Plagued by security fears following an attempted coup and a series of terrorist attacks, Turkey saw its tourism revenues dwindle to $22.1 billion dollars, down from $31 billion in 2015.
The warming of ties between Turkey and Russia has resulted in an increase in Russian tourists leading to a rebound of 40% of the tourist sector in the third quarter of 2017 compared to the same period last year.
Tourism revenues are expected to reach $30 billion in 2018, Turkish tourism minister Numan Kurtulmus told Reuters.
“We are expecting 31.4 million visitors this year, and from that, revenue of $26 billion,” Kurtulmus told Reuters during a visit to London. In 2018, this would rise to 37 million to 38 million visitors, generating revenue of $30 billion, he said.
Tourism has generated significant revenue for the $860 billion economy, which straddles Europe and Asia. In 2016, the government launched a plan to bolster the beleaguered sector.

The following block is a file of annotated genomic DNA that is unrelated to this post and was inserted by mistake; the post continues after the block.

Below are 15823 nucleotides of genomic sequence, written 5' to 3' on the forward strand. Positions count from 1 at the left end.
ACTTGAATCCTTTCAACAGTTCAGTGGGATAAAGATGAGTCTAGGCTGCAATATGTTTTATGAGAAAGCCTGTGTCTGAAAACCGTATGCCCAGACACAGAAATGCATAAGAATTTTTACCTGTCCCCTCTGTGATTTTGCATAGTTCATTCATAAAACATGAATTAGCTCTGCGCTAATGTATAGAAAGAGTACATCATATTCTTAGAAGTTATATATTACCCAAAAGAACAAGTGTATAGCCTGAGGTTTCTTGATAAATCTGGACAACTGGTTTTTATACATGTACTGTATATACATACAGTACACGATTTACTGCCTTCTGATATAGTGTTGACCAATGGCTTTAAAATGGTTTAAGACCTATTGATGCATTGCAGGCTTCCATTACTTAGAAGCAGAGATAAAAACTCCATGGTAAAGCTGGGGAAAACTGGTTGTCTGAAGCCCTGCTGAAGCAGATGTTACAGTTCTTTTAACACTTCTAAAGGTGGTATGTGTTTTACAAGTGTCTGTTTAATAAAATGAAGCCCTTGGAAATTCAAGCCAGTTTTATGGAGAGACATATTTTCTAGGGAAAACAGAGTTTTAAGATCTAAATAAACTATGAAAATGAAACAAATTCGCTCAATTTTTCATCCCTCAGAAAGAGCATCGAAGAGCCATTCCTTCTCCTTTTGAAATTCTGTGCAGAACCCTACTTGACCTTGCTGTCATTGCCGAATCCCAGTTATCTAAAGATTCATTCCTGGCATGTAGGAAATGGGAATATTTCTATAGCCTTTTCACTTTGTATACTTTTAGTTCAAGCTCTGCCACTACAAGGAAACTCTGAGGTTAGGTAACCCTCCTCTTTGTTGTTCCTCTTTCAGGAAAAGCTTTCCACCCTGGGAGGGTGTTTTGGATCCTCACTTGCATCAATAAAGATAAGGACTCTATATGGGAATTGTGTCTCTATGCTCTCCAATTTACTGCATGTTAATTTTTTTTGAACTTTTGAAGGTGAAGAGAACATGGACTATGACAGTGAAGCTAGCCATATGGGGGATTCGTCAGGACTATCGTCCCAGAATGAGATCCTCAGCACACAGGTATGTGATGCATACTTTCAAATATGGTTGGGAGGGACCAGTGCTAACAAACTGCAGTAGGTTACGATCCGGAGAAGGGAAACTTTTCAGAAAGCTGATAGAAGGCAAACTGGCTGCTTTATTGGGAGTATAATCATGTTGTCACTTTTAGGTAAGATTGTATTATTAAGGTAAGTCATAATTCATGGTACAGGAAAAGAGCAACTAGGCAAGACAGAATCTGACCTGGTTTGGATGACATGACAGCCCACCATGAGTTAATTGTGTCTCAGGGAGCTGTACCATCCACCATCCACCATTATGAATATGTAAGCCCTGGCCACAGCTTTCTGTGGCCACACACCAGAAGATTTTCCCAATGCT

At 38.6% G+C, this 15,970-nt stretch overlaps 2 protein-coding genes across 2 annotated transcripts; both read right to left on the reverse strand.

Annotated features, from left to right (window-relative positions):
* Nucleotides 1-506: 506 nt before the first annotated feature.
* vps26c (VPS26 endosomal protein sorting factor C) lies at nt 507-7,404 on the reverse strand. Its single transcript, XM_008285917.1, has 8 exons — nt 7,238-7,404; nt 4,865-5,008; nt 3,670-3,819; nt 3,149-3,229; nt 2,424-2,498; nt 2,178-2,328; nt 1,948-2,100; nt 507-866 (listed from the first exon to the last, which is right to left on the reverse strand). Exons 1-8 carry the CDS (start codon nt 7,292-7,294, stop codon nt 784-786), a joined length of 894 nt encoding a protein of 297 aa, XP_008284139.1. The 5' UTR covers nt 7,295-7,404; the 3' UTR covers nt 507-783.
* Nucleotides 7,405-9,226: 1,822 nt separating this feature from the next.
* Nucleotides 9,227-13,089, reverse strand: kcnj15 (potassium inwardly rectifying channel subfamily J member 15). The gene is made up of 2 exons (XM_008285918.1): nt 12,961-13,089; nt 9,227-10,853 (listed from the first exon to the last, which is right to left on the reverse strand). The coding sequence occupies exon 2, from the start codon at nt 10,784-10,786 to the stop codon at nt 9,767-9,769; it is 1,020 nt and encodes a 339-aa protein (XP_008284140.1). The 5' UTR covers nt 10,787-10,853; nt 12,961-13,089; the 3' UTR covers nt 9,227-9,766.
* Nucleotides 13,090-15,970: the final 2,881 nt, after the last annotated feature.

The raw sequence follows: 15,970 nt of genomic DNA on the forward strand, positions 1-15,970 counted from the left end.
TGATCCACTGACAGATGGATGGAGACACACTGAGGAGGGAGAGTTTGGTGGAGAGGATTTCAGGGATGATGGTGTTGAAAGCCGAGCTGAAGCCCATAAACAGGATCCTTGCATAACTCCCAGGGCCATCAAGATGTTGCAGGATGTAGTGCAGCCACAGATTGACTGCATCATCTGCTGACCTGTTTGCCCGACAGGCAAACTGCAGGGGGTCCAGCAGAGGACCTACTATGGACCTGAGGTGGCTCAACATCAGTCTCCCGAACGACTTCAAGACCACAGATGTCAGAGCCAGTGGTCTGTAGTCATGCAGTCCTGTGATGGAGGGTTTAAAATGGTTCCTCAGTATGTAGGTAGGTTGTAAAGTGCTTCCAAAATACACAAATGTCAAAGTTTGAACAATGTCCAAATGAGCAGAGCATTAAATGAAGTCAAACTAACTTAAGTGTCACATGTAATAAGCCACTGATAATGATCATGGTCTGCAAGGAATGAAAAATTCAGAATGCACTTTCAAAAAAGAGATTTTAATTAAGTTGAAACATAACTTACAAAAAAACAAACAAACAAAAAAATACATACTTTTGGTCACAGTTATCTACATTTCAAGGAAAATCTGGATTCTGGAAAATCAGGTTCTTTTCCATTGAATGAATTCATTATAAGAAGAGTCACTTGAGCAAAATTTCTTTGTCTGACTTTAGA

Turkey also hopes to become a greater health and sports tourism destination, he said, and to revive cruise travel, which suffered after concern over security led a number of operators to cancel trips in recent years.
According to a recent IMF study, the dwindling number of visitors has hurt connecting sectors, chopping off about one percentage point of GDP from the country’s growth in 2016.